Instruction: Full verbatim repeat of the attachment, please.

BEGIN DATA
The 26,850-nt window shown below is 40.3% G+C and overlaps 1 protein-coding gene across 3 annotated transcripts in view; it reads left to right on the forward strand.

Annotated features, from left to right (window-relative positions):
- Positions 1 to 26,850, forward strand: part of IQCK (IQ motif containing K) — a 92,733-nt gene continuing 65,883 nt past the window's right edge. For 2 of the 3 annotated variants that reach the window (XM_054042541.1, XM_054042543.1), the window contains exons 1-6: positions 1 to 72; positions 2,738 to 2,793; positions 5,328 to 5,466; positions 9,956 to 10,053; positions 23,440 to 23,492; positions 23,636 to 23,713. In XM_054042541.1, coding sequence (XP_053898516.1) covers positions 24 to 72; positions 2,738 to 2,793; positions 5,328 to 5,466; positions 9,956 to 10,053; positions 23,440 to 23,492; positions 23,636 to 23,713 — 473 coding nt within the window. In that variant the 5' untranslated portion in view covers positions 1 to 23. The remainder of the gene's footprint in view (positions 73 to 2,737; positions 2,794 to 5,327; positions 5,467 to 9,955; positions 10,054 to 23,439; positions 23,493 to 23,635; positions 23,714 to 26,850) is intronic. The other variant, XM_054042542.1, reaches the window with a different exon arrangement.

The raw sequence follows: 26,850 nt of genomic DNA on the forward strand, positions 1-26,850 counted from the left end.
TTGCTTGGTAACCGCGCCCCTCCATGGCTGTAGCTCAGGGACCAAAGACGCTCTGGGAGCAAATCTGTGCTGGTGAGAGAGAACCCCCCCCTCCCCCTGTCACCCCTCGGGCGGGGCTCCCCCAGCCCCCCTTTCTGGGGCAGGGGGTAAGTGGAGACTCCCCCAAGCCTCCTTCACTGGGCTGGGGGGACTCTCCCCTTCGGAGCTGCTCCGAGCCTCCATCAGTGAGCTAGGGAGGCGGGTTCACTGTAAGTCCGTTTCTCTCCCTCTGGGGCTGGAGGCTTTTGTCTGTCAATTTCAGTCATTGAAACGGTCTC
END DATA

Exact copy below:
The 26,850-nt window shown below is 40.3% G+C and overlaps 1 protein-coding gene across 3 annotated transcripts in view; it reads left to right on the forward strand.

Annotated features, from left to right (window-relative positions):
- Positions 1 to 26,850, forward strand: part of IQCK (IQ motif containing K) — a 92,733-nt gene continuing 65,883 nt past the window's right edge. For 2 of the 3 annotated variants that reach the window (XM_054042541.1, XM_054042543.1), the window contains exons 1-6: positions 1 to 72; positions 2,738 to 2,793; positions 5,328 to 5,466; positions 9,956 to 10,053; positions 23,440 to 23,492; positions 23,636 to 23,713. In XM_054042541.1, coding sequence (XP_053898516.1) covers positions 24 to 72; positions 2,738 to 2,793; positions 5,328 to 5,466; positions 9,956 to 10,053; positions 23,440 to 23,492; positions 23,636 to 23,713 — 473 coding nt within the window. In that variant the 5' untranslated portion in view covers positions 1 to 23. The remainder of the gene's footprint in view (positions 73 to 2,737; positions 2,794 to 5,327; positions 5,467 to 9,955; positions 10,054 to 23,439; positions 23,493 to 23,635; positions 23,714 to 26,850) is intronic. The other variant, XM_054042542.1, reaches the window with a different exon arrangement.

The raw sequence follows: 26,850 nt of genomic DNA on the forward strand, positions 1-26,850 counted from the left end.
TTGCTTGGTAACCGCGCCCCTCCATGGCTGTAGCTCAGGGACCAAAGACGCTCTGGGAGCAAATCTGTGCTGGTGAGAGAGAACCCCCCCCTCCCCCTGTCACCCCTCGGGCGGGGCTCCCCCAGCCCCCCTTTCTGGGGCAGGGGGTAAGTGGAGACTCCCCCAAGCCTCCTTCACTGGGCTGGGGGGACTCTCCCCTTCGGAGCTGCTCCGAGCCTCCATCAGTGAGCTAGGGAGGCGGGTTCACTGTAAGTCCGTTTCTCTCCCTCTGGGGCTGGAGGCTTTTGTCTGTCAATTTCAGTCATTGAAACGGTCTC